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Voluntary conditional cash offer for Delong closes with 98.75% acceptances

THE voluntary conditional S$7 per share cash offer for Delong Holdings closed on Tuesday, with a total of 108.8 million shares owned by the offeror and its concert parties, representing 98.75 per cent of the total number of shares.

The offeror will be exercising its right of compulsory acquisition to acquire the offer shares of dissenting shareholders.

With acceptances exceeding 90 per cent of issued shares, the Singapore Exchange will suspend trading of the shares at the close of the offer.

In late July, Delong chief executive officer Ding Liguo relaunched his voluntary cash offer to take the company private at S$7 per share via his vehicle Best Grace Holdings, after an aborted privatisation attempt at the same price that breached Singapore’s takeover code last September.

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However, its appointed independent financial adviser (IFA) PricewaterhouseCoopers Corporate Finance (PwCCF ) found this to be “not fair but reasonable”.

PwCCF said in August that the financial terms of the revived buyout bid were not fair, partly because the offer price is at a 40.1 per cent discount to the net asset value (NAV) per share as at June 30, and Delong’s valuation measures are also below the mean and median of those of comparable companies.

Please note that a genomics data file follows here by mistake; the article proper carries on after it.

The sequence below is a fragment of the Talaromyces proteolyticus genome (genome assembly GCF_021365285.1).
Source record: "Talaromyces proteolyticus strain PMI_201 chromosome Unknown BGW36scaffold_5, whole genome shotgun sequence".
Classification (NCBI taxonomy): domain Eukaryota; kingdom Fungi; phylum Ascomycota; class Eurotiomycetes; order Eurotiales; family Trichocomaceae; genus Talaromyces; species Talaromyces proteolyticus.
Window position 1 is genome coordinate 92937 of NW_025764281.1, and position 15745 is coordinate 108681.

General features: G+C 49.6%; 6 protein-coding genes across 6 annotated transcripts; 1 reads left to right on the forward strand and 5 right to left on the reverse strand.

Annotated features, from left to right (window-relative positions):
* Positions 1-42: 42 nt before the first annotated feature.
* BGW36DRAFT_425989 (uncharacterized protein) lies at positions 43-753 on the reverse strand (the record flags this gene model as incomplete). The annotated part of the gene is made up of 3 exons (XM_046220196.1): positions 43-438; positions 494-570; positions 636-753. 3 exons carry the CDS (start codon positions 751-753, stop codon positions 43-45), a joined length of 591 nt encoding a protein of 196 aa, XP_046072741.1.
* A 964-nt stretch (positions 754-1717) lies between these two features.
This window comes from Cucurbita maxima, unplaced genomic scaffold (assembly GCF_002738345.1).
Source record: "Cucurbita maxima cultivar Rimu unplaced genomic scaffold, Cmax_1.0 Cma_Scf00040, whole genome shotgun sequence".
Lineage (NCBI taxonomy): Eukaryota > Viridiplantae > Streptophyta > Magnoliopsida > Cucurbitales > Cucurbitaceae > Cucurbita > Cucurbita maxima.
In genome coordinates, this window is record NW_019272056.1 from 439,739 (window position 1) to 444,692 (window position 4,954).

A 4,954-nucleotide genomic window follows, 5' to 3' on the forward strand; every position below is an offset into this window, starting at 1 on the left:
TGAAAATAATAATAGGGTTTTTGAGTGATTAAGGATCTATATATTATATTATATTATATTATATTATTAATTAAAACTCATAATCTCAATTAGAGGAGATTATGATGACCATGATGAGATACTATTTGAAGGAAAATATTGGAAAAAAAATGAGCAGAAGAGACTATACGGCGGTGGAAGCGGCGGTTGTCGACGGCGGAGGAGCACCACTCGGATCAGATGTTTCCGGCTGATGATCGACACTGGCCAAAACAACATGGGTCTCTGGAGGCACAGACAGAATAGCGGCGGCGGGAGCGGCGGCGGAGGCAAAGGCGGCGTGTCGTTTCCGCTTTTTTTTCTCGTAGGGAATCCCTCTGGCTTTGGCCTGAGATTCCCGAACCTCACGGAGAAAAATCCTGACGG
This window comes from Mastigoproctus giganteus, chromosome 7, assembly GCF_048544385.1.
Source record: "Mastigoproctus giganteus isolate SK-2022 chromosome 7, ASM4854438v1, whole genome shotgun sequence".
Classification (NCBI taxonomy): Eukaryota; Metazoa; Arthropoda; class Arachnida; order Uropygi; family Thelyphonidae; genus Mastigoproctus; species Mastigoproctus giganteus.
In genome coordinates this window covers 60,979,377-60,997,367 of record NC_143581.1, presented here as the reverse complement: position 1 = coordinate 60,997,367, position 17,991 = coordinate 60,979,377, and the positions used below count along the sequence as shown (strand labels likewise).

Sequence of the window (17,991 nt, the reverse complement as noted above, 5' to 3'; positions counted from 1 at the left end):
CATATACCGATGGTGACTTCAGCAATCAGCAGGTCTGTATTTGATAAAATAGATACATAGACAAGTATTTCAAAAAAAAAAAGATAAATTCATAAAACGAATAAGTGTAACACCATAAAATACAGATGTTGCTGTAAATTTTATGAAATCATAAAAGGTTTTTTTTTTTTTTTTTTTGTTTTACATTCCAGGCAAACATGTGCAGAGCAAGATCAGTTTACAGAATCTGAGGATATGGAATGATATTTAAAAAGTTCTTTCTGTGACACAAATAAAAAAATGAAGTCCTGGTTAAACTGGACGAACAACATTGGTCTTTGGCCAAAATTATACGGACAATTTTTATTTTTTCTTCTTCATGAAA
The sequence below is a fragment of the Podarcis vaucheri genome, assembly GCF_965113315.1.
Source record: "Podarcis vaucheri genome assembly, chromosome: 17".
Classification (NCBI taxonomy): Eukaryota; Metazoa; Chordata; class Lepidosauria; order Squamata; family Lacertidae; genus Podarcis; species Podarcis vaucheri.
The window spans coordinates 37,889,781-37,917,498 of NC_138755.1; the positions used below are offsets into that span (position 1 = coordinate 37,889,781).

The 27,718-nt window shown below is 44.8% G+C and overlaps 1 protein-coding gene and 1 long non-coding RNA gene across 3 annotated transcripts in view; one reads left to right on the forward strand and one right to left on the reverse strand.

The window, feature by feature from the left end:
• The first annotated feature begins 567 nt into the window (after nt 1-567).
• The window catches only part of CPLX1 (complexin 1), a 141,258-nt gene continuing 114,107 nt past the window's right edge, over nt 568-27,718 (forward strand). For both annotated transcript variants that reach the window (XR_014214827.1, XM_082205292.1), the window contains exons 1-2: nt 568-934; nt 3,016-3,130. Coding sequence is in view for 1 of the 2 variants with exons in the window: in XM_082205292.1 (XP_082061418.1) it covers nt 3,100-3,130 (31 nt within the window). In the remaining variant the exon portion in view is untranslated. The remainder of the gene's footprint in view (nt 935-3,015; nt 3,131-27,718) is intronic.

Furthermore, the offer price is “unfavourable” as it is below what Best Decade, a concert party of Best Grace, paid for a 15.04 per cent stake in Delong in June 2018, the adviser said. Best Decade paid the US dollar equivalent of S$7.42 per share.

Nonetheless, PwCCF found the financial terms of the offer reasonable.

This is because the offer price is at a premium of 1.9 per cent to the closing price of S$6.87 as at the last unaffected trading day on Sept 26, 2018, and at premiums of 8 per cent, 17.9 per cent, 37.2 per cent and 76.9 per cent above the volume weighted average price for the respective one-month, three-month, six-month and 12-month periods before Sept 26, 2018.

The new delisting rules by the Singapore Exchange (SGX) will not apply, as the offeror will end up holding 100 per cent of the company’s issued shares after the compulsory acquisition.

SGX changed its rules in July, requiring voluntary delisting offers (including scheme of arrangements and general offers) to be both “fair” and “reasonable” in the IFA’s opinion.